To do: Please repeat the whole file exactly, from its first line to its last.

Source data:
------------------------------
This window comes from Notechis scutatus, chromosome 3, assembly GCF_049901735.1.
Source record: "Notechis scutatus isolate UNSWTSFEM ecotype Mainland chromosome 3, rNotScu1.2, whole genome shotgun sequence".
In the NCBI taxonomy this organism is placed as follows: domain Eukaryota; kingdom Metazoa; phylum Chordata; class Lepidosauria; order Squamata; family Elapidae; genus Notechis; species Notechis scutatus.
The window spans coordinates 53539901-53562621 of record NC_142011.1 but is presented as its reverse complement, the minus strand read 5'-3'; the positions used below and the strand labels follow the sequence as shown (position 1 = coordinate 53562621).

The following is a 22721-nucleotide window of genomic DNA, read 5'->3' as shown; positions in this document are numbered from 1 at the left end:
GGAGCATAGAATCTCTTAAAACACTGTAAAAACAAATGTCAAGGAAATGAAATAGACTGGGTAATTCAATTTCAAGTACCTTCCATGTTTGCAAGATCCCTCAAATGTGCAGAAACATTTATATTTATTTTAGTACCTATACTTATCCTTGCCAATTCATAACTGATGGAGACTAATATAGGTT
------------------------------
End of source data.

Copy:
This window comes from Notechis scutatus, chromosome 3, assembly GCF_049901735.1.
Source record: "Notechis scutatus isolate UNSWTSFEM ecotype Mainland chromosome 3, rNotScu1.2, whole genome shotgun sequence".
In the NCBI taxonomy this organism is placed as follows: domain Eukaryota; kingdom Metazoa; phylum Chordata; class Lepidosauria; order Squamata; family Elapidae; genus Notechis; species Notechis scutatus.
The window spans coordinates 53539901-53562621 of record NC_142011.1 but is presented as its reverse complement, the minus strand read 5'-3'; the positions used below and the strand labels follow the sequence as shown (position 1 = coordinate 53562621).

The following is a 22721-nucleotide window of genomic DNA, read 5'->3' as shown; positions in this document are numbered from 1 at the left end:
GGAGCATAGAATCTCTTAAAACACTGTAAAAACAAATGTCAAGGAAATGAAATAGACTGGGTAATTCAATTTCAAGTACCTTCCATGTTTGCAAGATCCCTCAAATGTGCAGAAACATTTATATTTATTTTAGTACCTATACTTATCCTTGCCAATTCATAACTGATGGAGACTAATATAGGTT